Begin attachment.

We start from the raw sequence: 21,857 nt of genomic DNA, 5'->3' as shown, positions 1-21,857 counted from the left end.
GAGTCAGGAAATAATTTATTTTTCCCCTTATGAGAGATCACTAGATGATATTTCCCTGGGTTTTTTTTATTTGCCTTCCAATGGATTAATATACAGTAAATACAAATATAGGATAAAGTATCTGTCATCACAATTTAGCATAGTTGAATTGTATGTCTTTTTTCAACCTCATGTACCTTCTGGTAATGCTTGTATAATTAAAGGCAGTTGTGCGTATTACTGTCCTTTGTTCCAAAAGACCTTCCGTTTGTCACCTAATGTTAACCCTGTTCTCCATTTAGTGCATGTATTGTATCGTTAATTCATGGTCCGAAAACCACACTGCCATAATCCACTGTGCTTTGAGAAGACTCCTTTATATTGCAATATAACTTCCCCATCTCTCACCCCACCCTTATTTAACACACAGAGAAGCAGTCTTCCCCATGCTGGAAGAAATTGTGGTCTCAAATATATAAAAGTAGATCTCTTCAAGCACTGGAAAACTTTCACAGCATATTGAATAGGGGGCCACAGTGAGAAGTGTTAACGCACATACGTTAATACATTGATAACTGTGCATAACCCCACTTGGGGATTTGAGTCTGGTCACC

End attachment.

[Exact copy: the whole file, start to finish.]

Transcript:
We start from the raw sequence: 21,857 nt of genomic DNA, 5'->3' as shown, positions 1-21,857 counted from the left end.
GAGTCAGGAAATAATTTATTTTTCCCCTTATGAGAGATCACTAGATGATATTTCCCTGGGTTTTTTTTATTTGCCTTCCAATGGATTAATATACAGTAAATACAAATATAGGATAAAGTATCTGTCATCACAATTTAGCATAGTTGAATTGTATGTCTTTTTTCAACCTCATGTACCTTCTGGTAATGCTTGTATAATTAAAGGCAGTTGTGCGTATTACTGTCCTTTGTTCCAAAAGACCTTCCGTTTGTCACCTAATGTTAACCCTGTTCTCCATTTAGTGCATGTATTGTATCGTTAATTCATGGTCCGAAAACCACACTGCCATAATCCACTGTGCTTTGAGAAGACTCCTTTATATTGCAATATAACTTCCCCATCTCTCACCCCACCCTTATTTAACACACAGAGAAGCAGTCTTCCCCATGCTGGAAGAAATTGTGGTCTCAAATATATAAAAGTAGATCTCTTCAAGCACTGGAAAACTTTCACAGCATATTGAATAGGGGGCCACAGTGAGAAGTGTTAACGCACATACGTTAATACATTGATAACTGTGCATAACCCCACTTGGGGATTTGAGTCTGGTCACC